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PRE-CONSTRUCTION DEALS MIGHT LOOK LIKE A GREAT OPPORTUNITY TO GET IN ON THE GROUND FLOOR, BUT ITS NOT ALWAYS A BETTER INVESTMENT THAN RE-SALE CONDOS

pre construction condo miami

PRE-CONSTRUCTION DEALS MIGHT LOOK LIKE A GREAT OPPORTUNITY TO GET IN ON THE GROUND FLOOR, BUT ITS NOT ALWAYS A BETTER INVESTMENT THAN RE-SALE CONDOS

April 10, 2018 –  If you follow Miami’s real estate news and worry that you might be missing out on amazing deals by not buying into the hundreds of pre-construction condominium opportunities, a new report from Real Estate Broker and expert Ross Milroy shows you might be making the right decision.

Based on Milroy’s report, out of a sampling of recent condo re-sales by buyers who bought in pre-construction, the percentage of speculators who wound up making a significant profit was far less than those who recorded losses on their re-sales. This trend, especially among those who waited 2-3 years to resell after they first purchased, should make buyers strongly consider their options when evaluating pre-construction investments.

Among the many identified trends associated with pre-construction sales is that about half of the speculators resell immediately after closing and about half hold on to them as rental properties. That leaves approximately 25% who plan to keep their condo for an extended period of time to live in or use as a vacation home. “This is a very typical Miami condo scenario,” states Milroy.

All sales are not created equal: Some pre-construction buyers are finding themselves in a worse situation than even that of their neighbors.

“In addition to many re-sales being priced at levels less than buyers paid during pre-construction, the report also found that some buyers bought condos in the same building with comparable views for as much as 20% – 25% more than their counterparts. This means that two buyers at the same development in the same lines were found to pay a $100k – $150k premium for nearly identical properties,” said Milroy.

Milroy states that this most often a matter of timing but also due to scarcity as sales progress. Since developers release the building inventory in a series of phases, potential buyers are limited in the amount of available inventory they can choose from at any given time. Some speculators find the best deals early on while others take advantage of the developer’s desire to sell out as the building nears closing. According to Milroy, the best-case scenario for buyers is to find a developer who has a good reputation in the real estate community and is willing to be transparent about when certain blocks of inventory will be released and the pricing that can be expected. Without the complete information, buyers face uncertainty, which causes elasticity: an increase in supply of units while the demand remains the same will cause prices to tumble.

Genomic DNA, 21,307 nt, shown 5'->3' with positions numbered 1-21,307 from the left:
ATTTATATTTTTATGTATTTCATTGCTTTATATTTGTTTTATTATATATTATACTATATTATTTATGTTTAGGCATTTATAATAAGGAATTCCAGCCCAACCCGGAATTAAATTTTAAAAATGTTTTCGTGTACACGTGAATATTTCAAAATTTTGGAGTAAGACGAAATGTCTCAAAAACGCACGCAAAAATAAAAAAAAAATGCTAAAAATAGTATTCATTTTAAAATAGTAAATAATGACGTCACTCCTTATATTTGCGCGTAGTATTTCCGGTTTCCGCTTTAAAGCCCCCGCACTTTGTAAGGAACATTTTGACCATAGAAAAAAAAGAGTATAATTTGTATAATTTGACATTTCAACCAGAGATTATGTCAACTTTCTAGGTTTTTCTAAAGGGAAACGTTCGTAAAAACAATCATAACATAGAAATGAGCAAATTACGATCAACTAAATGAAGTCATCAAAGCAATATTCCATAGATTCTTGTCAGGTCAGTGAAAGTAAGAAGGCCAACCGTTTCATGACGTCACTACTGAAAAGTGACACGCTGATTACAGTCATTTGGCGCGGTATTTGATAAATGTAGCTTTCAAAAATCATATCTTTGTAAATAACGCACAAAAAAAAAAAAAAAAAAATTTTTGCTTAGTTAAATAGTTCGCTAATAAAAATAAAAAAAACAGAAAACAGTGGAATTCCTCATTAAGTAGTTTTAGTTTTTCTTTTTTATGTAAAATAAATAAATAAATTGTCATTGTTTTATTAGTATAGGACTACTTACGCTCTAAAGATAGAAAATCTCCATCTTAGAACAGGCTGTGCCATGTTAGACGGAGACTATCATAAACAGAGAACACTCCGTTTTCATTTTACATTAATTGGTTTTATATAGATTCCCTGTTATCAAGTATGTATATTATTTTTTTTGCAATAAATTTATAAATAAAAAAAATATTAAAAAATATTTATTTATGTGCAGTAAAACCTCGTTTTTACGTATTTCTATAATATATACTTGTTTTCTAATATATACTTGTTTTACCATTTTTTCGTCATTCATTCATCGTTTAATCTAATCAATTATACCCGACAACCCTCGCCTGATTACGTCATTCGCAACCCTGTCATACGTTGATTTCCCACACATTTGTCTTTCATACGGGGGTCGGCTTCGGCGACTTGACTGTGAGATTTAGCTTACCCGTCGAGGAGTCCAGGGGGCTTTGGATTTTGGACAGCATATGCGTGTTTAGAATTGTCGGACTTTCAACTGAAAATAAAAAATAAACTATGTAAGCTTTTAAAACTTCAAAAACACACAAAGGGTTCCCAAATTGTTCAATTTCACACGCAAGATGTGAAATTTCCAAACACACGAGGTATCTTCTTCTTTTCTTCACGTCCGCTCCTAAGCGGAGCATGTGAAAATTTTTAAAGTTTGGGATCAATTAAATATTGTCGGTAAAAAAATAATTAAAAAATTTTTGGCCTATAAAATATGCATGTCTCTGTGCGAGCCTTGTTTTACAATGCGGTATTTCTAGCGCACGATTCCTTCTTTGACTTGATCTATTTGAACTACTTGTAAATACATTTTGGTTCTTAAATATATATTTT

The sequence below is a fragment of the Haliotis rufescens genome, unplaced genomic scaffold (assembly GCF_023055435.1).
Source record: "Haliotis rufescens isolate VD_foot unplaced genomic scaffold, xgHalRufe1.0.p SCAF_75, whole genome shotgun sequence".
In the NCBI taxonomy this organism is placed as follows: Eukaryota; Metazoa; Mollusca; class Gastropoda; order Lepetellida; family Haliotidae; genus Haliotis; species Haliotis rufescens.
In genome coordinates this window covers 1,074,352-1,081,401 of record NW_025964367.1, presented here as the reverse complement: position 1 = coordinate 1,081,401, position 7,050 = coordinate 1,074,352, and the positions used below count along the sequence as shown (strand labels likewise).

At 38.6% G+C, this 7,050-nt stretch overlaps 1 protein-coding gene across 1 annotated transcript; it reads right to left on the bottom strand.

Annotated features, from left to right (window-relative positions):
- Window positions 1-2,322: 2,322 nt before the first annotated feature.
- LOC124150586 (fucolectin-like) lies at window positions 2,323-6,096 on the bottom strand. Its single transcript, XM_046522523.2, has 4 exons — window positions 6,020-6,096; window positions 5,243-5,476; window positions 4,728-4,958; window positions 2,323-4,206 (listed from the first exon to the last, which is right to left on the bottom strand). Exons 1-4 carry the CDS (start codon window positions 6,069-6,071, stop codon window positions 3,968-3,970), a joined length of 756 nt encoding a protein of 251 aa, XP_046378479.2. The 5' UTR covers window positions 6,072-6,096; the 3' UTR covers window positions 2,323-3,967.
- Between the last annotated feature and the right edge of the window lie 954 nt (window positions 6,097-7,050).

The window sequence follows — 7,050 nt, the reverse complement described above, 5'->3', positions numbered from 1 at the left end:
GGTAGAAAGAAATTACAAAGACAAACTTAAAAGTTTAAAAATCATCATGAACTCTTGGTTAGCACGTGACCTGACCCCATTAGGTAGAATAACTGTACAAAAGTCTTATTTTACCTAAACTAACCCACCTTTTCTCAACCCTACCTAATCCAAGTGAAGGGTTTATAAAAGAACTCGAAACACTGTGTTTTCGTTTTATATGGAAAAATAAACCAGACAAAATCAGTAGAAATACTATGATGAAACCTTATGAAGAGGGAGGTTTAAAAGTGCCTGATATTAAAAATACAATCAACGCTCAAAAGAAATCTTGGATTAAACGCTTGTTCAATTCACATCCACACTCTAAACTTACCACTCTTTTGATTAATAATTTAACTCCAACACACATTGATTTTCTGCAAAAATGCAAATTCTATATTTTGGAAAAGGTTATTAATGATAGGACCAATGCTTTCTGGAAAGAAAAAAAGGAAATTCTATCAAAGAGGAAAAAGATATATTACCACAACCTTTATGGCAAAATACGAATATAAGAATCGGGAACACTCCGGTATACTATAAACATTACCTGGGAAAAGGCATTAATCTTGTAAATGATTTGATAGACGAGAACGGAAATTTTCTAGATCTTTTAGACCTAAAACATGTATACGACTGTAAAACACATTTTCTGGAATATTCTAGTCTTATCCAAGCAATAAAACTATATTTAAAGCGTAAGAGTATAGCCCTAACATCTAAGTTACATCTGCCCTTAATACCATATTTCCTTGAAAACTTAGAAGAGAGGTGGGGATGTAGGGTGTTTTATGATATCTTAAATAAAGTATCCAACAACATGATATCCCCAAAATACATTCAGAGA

A sleek new condo building certainly has its draws, from attractive floor plans to lifestyle concierges, energy efficiencies, fast elevators, and over-the-top amenities. But is it worth it – especially for those speculators simple looking to turn a quick profit?

Brickell has experienced the greatest influx of new construction condos in Miami. One example from Milroy’s report is at the newly opened Brickell Heights, (55 SW 9th Street, Miami): a buyer bought for $637,400, plus an estimated $15k in closing costs (developer fees & HOA), plus $40k in build-out and furnishings, leaving the final cost around $692,400. Now open for under a year, that same unit is for sale at $550,000. At that assumed re-sale price, minus $38,500 in closing costs, the seller will net $511,500 leaving them at a loss of $180,900, a 26% loss on investment.

At Midtown Edgewater’s new Icon Bay, (460 NE 28th St, Miami) more than 70% of the property owners who recently sold their condos did so at a loss compared to what they paid the developer in pre-construction. In 2015, some investors who sold immediately after closing made a return or at least fared better than those who sold in the past two years – such as the most recent sale from earlier this year, which recorded a loss of 33%.